Saturday, September 13, 2014

Dewey Be Dammed

I like to have things that go together be together. Some stuff is easy: the fridge has a vegetable drawer, my dresser has one for socks and the middle one in the bathroom is mine. Red wine goes on the rack, while white goes in the fridge. And while I'm not obsessive about it, short sleeve shirts hang together, pens go in one cup on my desk and pencils in another, and in my workshop every tool has a specific hanger. (That being said, I love the approach of guy I worked with, who, when I asked if I could borrow a pliers, directed me to his toolbag. It had three big sections: Squeezy Things, Cutty Things and Pointy Things.)

With printed matter, whether paper or electronic, it's even more important. After all, if a pair of underwear accidentally mixes in with the socks, it's pretty easy to separate. No so with a bunch of books or magazines all about the same size and shape, or computer files with names like taxstuff.xls and taxthings.xls. Of course one peek inside will tell you if you have National Geographic or Playboy (actually, maybe that's a bad example), but it's still time you won't get back.

Then there's the library, the very paragon of organization. Not only does it have everything in a very specific place, but it catalogs it all as well. And not just fiction or non-fiction, but on beyond the alphabet: architecture has a different home from art, as do history and hieroglyphics. Find the book in the card catalog or its digital equivalent, and thanks to Mr. Dewey's efforts you know that "Children in the Films of Alfred Hitchcock" can be found on the shelf marked 791.4302/33092, while the "Colorado Breeding Bird Atlas" is elsewhere at 598/.09788.

But because of a variety of factors, almost all revolving around the electronification of data and the internet itself, libraries are wrestling with the most basic of concepts. After all, why organize it all if you don't need organization? Pick a topic, any topic: let's say staircases. Type the term into your favorite search engine, and up comes how to make one, where to buy one, and songs, movies and books with that in the name. If I add a few more search terms I can find other examples more specific to my needs, like plans to build one for the deck. I don't need to know where it lives or how it's classified. Click and I have it.

My librarian friends will likely take me to task for this heretical outburst. Someone has to organize it all, they will likely say, I'm just enjoying the fruit of that labor several steps removed. And they have a point. The links that enable me to find anything are just a different technical system of accessing information, one whose mechanics are transparent to me but no less real. I could as easily take my point of reference the Library of Congress catalog, the Metis system of holistic knowledge or even Tom Lehrer songs. ("There's antimony, arsenic, aluminum, selenium.")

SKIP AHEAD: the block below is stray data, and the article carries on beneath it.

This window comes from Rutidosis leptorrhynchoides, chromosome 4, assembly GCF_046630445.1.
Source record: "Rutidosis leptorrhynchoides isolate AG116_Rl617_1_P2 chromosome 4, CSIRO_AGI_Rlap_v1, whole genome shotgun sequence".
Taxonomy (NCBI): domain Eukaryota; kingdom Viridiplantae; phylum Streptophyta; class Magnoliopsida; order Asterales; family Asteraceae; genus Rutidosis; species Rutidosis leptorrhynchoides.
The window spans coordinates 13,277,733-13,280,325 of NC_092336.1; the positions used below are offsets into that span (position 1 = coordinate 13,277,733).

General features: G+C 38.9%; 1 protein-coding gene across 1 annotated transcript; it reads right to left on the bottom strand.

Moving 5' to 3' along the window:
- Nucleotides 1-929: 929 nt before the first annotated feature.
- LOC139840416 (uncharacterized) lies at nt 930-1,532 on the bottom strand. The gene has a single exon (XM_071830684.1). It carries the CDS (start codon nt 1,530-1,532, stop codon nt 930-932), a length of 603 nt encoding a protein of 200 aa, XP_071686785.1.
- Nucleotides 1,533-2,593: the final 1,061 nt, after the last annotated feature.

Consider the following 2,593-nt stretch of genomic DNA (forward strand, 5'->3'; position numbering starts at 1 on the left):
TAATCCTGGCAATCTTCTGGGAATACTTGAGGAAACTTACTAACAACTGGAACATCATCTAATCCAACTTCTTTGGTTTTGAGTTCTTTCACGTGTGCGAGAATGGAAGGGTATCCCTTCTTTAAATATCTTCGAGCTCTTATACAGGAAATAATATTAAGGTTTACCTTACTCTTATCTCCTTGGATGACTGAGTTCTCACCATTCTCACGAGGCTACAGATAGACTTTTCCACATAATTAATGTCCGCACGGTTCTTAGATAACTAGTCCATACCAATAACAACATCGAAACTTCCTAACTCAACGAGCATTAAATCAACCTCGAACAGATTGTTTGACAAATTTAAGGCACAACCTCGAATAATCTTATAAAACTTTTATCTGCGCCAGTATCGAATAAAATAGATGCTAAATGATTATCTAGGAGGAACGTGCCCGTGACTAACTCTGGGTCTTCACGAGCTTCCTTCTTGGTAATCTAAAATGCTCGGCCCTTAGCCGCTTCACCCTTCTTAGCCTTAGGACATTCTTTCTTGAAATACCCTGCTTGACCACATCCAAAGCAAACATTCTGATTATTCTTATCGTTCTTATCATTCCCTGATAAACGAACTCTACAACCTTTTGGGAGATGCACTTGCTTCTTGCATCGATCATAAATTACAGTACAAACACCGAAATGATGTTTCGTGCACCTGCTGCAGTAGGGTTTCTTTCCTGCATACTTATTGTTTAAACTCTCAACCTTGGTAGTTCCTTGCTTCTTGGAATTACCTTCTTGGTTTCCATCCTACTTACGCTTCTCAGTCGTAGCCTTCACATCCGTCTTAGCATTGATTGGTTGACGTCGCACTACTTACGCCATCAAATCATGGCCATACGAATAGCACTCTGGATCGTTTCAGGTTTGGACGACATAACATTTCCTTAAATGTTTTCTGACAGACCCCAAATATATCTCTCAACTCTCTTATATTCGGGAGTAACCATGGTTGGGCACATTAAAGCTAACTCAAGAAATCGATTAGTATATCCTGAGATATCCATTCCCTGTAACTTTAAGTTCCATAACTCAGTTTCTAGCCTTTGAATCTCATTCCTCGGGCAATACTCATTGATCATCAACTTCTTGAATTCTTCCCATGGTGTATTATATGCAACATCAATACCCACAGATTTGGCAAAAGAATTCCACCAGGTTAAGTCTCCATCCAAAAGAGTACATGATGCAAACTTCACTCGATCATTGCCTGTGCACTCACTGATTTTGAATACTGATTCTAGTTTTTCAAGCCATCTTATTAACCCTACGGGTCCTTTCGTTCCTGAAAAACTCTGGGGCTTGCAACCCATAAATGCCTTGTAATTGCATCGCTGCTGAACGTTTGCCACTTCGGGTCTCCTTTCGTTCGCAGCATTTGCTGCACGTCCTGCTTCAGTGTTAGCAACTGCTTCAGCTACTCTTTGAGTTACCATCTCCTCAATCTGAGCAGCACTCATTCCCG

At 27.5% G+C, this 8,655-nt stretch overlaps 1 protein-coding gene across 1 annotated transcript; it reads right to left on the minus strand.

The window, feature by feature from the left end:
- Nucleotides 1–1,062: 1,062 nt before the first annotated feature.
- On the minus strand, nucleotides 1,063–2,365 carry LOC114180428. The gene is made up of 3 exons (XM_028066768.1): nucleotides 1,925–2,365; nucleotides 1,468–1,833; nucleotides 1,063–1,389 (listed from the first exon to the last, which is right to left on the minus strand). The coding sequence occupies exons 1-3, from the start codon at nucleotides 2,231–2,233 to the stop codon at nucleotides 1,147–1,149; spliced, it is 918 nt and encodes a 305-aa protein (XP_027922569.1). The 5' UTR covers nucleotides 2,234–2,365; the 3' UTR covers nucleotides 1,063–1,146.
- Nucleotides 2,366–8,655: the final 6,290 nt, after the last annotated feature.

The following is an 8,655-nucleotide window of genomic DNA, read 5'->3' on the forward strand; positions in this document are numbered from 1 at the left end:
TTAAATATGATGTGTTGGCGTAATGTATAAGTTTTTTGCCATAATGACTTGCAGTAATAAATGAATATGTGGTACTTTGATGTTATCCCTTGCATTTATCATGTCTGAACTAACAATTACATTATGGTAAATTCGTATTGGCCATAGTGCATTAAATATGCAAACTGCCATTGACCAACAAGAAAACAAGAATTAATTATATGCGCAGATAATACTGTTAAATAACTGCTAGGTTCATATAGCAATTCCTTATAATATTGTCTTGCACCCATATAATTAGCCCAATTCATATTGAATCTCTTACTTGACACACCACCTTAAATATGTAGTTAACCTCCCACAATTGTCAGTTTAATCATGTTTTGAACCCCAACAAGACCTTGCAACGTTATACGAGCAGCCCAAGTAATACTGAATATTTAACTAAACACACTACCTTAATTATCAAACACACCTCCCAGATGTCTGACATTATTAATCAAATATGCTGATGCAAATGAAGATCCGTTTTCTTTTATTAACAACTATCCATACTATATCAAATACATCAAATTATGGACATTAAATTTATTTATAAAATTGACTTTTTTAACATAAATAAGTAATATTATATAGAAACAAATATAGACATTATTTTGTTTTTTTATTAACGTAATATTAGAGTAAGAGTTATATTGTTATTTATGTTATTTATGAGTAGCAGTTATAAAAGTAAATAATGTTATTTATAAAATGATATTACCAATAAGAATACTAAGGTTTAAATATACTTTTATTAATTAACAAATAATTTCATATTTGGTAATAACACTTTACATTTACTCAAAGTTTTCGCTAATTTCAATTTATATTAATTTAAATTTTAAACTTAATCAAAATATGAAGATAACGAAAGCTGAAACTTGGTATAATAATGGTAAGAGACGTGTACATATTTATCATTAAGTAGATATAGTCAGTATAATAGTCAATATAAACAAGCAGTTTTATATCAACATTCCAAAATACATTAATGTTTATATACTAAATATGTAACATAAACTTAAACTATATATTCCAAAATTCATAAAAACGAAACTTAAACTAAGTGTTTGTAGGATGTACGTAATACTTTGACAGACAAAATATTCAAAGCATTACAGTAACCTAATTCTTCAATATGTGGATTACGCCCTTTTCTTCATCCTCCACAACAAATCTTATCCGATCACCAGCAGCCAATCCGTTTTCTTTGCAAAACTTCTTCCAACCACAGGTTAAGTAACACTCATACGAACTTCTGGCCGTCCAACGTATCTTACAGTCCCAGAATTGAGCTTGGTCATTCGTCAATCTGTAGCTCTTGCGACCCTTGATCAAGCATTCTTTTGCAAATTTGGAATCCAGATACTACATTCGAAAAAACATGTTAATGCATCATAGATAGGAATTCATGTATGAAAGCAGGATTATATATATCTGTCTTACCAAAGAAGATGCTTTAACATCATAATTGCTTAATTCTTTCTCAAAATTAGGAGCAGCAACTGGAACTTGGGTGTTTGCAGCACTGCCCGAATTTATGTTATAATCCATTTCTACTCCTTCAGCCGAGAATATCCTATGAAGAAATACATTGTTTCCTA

Indeed, we're even seeing different ways of organizing and teaching knowledge in general. There's the much debated Common Core, and Bill Gates' promotion and roll out of the Big History Project, which links lessons on the Big Bang to Einstein and the hydrogen bomb. For some the most dominant platform for a survey of all things turned out to the recent 12 day "Simpsons" marathon of all 552 episodes. There you could learn about the cosmos ("Deep Space Homer"), immigration ("Much Apu About Nothing") and even the criminal justice system ("Marge in Chains" and the iconic line, "Come out with your hands up, two cups of coffee, an auto freshener that says ‘Capricorn,' and something with coconut on it.").

But back to the library. As an avid eBook borrower, the system most useful to me has rearranged knowledge in yet another form. When I log in, I'm greeted with an interface that offers me a chance to slice and dice the available choices multiple ways. But in this ever growing collection, the most useful drop-down turns out to be "Added to Site." And so on one page I get Henry Kissinger's "World Order," Harper Lee's "To Kill a Mockingbird," the travel Guide "Best Chef's Tables in Portland" and Stacy McKitrick's "Bite Me, I'm Yours." Now, that's a new world order indeed.


Marc Wollin of Bedford likes to read. His column appears regularly in The Record-Review, The Scarsdale Inquirer and online at, as well as via Facebook, LinkedIn and Twitter.

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